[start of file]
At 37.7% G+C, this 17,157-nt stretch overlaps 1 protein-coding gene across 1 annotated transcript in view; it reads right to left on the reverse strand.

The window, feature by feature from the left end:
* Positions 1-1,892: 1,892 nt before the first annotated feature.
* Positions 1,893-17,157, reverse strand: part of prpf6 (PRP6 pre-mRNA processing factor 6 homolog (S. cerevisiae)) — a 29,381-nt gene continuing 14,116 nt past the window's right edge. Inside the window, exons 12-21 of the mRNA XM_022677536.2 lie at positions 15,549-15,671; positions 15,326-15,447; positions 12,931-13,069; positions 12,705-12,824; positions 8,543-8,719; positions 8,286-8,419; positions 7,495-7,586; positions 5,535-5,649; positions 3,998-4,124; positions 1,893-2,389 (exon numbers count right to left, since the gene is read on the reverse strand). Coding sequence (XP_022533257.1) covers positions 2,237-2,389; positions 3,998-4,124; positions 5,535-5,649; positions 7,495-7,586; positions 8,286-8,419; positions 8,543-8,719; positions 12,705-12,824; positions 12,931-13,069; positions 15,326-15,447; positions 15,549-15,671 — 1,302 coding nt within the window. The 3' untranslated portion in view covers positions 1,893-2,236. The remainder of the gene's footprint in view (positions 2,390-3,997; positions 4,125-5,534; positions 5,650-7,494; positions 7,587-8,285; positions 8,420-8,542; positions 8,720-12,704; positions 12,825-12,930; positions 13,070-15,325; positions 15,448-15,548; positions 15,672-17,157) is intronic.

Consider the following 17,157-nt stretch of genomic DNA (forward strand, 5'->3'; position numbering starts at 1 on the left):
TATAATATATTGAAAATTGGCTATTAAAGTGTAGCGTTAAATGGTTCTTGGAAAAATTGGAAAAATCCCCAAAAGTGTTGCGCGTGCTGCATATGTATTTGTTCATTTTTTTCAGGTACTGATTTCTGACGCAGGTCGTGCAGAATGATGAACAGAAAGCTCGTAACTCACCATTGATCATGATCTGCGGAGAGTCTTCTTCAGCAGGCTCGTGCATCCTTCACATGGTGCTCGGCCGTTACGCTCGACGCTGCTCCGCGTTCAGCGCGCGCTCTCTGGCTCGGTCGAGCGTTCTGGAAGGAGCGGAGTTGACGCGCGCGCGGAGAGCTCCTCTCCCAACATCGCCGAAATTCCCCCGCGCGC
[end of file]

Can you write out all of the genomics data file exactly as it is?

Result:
At 37.7% G+C, this 17,157-nt stretch overlaps 1 protein-coding gene across 1 annotated transcript in view; it reads right to left on the reverse strand.

The window, feature by feature from the left end:
* Positions 1-1,892: 1,892 nt before the first annotated feature.
* Positions 1,893-17,157, reverse strand: part of prpf6 (PRP6 pre-mRNA processing factor 6 homolog (S. cerevisiae)) — a 29,381-nt gene continuing 14,116 nt past the window's right edge. Inside the window, exons 12-21 of the mRNA XM_022677536.2 lie at positions 15,549-15,671; positions 15,326-15,447; positions 12,931-13,069; positions 12,705-12,824; positions 8,543-8,719; positions 8,286-8,419; positions 7,495-7,586; positions 5,535-5,649; positions 3,998-4,124; positions 1,893-2,389 (exon numbers count right to left, since the gene is read on the reverse strand). Coding sequence (XP_022533257.1) covers positions 2,237-2,389; positions 3,998-4,124; positions 5,535-5,649; positions 7,495-7,586; positions 8,286-8,419; positions 8,543-8,719; positions 12,705-12,824; positions 12,931-13,069; positions 15,326-15,447; positions 15,549-15,671 — 1,302 coding nt within the window. The 3' untranslated portion in view covers positions 1,893-2,236. The remainder of the gene's footprint in view (positions 2,390-3,997; positions 4,125-5,534; positions 5,650-7,494; positions 7,587-8,285; positions 8,420-8,542; positions 8,720-12,704; positions 12,825-12,930; positions 13,070-15,325; positions 15,448-15,548; positions 15,672-17,157) is intronic.

Consider the following 17,157-nt stretch of genomic DNA (forward strand, 5'->3'; position numbering starts at 1 on the left):
TATAATATATTGAAAATTGGCTATTAAAGTGTAGCGTTAAATGGTTCTTGGAAAAATTGGAAAAATCCCCAAAAGTGTTGCGCGTGCTGCATATGTATTTGTTCATTTTTTTCAGGTACTGATTTCTGACGCAGGTCGTGCAGAATGATGAACAGAAAGCTCGTAACTCACCATTGATCATGATCTGCGGAGAGTCTTCTTCAGCAGGCTCGTGCATCCTTCACATGGTGCTCGGCCGTTACGCTCGACGCTGCTCCGCGTTCAGCGCGCGCTCTCTGGCTCGGTCGAGCGTTCTGGAAGGAGCGGAGTTGACGCGCGCGCGGAGAGCTCCTCTCCCAACATCGCCGAAATTCCCCCGCGCGC